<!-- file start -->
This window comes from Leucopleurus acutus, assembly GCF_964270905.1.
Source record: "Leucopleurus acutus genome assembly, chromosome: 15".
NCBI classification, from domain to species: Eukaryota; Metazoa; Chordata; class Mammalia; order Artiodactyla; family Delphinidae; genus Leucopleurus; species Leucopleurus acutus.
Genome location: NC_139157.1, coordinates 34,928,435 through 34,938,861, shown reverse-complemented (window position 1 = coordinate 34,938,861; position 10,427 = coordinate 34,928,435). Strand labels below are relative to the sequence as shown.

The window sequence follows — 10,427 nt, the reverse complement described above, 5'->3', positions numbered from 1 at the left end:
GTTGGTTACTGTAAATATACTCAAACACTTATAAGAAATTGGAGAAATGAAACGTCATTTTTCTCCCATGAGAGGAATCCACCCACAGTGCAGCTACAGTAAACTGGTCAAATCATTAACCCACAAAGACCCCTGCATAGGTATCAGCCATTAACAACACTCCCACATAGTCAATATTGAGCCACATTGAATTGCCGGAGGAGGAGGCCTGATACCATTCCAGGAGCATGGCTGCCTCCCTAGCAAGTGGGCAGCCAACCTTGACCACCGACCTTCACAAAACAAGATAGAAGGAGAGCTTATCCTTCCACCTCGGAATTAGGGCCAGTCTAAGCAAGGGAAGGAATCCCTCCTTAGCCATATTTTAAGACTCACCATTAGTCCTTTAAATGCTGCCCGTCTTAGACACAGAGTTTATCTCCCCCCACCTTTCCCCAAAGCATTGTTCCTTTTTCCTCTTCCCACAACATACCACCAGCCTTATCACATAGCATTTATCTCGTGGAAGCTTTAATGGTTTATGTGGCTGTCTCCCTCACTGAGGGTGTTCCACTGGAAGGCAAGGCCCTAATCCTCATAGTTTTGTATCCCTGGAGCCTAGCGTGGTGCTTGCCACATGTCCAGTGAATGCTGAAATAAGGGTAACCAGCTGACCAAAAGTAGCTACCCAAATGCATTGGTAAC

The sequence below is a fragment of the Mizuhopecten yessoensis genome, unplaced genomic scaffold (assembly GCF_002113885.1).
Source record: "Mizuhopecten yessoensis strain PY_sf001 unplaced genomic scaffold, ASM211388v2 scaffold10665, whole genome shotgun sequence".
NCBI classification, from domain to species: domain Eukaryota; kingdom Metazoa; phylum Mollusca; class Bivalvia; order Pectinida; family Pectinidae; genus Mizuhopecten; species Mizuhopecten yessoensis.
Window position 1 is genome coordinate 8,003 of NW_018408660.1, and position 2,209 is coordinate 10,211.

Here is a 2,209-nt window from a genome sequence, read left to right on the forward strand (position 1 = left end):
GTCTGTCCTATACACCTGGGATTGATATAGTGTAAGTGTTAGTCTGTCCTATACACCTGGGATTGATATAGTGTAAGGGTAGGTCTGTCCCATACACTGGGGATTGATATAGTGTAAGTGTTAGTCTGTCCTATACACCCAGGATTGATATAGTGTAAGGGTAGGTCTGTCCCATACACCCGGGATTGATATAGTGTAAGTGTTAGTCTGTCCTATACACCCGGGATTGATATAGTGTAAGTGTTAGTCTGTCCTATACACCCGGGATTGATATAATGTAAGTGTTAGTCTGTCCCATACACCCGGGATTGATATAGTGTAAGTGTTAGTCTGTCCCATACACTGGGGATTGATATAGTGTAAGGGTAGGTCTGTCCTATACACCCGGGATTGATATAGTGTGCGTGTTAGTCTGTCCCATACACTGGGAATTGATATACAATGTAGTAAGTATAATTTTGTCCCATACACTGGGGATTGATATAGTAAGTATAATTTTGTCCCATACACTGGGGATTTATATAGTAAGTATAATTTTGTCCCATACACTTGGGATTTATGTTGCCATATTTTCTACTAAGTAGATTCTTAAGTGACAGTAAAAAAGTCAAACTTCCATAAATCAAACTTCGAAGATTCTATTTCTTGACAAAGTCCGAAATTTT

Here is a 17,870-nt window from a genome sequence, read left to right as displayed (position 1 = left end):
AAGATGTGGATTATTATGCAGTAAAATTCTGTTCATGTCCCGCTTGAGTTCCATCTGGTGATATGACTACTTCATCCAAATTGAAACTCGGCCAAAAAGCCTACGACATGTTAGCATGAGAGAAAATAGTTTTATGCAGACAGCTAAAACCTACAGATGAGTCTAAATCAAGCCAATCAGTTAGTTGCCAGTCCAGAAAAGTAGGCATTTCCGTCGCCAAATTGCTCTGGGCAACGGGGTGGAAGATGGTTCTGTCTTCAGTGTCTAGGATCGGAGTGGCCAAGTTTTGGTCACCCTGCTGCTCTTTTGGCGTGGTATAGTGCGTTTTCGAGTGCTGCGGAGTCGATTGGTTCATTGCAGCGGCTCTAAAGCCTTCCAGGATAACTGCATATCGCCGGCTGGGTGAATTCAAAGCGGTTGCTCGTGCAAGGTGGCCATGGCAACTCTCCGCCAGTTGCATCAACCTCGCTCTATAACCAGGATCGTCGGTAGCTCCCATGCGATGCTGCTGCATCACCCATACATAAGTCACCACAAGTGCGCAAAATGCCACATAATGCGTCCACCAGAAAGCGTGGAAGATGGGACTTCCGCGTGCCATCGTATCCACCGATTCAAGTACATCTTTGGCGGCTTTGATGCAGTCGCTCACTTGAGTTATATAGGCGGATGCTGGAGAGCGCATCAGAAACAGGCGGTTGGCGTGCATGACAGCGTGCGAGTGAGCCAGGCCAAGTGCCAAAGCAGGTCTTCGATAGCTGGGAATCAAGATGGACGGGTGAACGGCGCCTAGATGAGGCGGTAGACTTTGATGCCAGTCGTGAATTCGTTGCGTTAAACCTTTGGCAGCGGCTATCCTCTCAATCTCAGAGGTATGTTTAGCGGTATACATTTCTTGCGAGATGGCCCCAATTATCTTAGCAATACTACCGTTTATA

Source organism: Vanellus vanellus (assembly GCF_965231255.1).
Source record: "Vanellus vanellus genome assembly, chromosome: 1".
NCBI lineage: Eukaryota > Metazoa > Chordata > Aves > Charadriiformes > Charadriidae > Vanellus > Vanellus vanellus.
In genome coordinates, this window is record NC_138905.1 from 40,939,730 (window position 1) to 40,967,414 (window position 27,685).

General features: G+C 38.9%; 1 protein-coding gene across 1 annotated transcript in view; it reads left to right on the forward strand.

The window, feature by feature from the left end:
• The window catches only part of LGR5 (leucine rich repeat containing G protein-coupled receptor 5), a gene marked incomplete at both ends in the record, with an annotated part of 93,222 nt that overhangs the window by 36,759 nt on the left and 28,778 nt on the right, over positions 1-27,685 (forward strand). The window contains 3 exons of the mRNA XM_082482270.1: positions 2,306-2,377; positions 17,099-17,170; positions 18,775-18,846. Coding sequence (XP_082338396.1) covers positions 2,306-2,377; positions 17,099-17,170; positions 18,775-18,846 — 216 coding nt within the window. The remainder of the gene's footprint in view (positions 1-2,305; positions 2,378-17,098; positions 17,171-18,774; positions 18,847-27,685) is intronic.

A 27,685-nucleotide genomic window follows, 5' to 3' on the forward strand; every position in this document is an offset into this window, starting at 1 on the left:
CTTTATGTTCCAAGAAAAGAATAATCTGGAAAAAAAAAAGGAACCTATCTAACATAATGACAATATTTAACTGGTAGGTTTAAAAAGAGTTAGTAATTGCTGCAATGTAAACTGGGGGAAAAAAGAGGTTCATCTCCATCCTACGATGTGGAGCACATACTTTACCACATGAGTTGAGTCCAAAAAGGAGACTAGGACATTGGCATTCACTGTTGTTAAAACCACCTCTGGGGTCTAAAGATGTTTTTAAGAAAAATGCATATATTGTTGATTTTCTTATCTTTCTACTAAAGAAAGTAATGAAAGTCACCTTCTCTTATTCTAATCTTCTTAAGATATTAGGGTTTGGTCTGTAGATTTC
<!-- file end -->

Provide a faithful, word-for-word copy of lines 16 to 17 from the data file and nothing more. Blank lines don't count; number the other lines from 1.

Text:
Source record: "Vanellus vanellus genome assembly, chromosome: 1".
NCBI lineage: Eukaryota > Metazoa > Chordata > Aves > Charadriiformes > Charadriidae > Vanellus > Vanellus vanellus.